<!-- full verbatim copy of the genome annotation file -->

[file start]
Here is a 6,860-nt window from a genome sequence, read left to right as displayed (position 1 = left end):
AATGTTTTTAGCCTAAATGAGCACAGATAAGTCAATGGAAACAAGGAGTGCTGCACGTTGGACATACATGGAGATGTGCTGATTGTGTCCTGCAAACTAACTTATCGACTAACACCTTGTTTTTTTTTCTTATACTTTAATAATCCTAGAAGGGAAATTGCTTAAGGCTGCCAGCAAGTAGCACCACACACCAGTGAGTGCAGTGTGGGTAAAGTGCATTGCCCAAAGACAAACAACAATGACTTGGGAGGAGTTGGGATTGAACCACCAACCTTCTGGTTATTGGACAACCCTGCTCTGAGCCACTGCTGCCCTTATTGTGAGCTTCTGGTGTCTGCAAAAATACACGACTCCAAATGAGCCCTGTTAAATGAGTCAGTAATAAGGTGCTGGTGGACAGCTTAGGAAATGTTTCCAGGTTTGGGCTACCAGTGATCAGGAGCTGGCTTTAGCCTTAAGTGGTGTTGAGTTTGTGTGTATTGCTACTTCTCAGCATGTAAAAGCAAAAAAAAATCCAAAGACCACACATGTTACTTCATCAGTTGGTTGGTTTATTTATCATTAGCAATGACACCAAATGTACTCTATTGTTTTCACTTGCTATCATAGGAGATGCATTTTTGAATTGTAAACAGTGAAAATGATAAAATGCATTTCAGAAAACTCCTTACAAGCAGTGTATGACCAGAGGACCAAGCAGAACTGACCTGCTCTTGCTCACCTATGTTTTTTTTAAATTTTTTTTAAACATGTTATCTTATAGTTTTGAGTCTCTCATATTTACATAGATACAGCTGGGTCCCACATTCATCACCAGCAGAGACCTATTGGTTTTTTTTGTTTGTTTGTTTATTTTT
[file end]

Here is a 6,860-nt window from a genome sequence, read left to right as displayed (position 1 = left end):
AATGTTTTTAGCCTAAATGAGCACAGATAAGTCAATGGAAACAAGGAGTGCTGCACGTTGGACATACATGGAGATGTGCTGATTGTGTCCTGCAAACTAACTTATCGACTAACACCTTGTTTTTTTTTCTTATACTTTAATAATCCTAGAAGGGAAATTGCTTAAGGCTGCCAGCAAGTAGCACCACACACCAGTGAGTGCAGTGTGGGTAAAGTGCATTGCCCAAAGACAAACAACAATGACTTGGGAGGAGTTGGGATTGAACCACCAACCTTCTGGTTATTGGACAACCCTGCTCTGAGCCACTGCTGCCCTTATTGTGAGCTTCTGGTGTCTGCAAAAATACACGACTCCAAATGAGCCCTGTTAAATGAGTCAGTAATAAGGTGCTGGTGGACAGCTTAGGAAATGTTTCCAGGTTTGGGCTACCAGTGATCAGGAGCTGGCTTTAGCCTTAAGTGGTGTTGAGTTTGTGTGTATTGCTACTTCTCAGCATGTAAAAGCAAAAAAAAATCCAAAGACCACACATGTTACTTCATCAGTTGGTTGGTTTATTTATCATTAGCAATGACACCAAATGTACTCTATTGTTTTCACTTGCTATCATAGGAGATGCATTTTTGAATTGTAAACAGTGAAAATGATAAAATGCATTTCAGAAAACTCCTTACAAGCAGTGTATGACCAGAGGACCAAGCAGAACTGACCTGCTCTTGCTCACCTATGTTTTTTTTAAATTTTTTTTAAACATGTTATCTTATAGTTTTGAGTCTCTCATATTTACATAGATACAGCTGGGTCCCACATTCATCACCAGCAGAGACCTATTGGTTTTTTTTGTTTGTTTGTTTATTTTT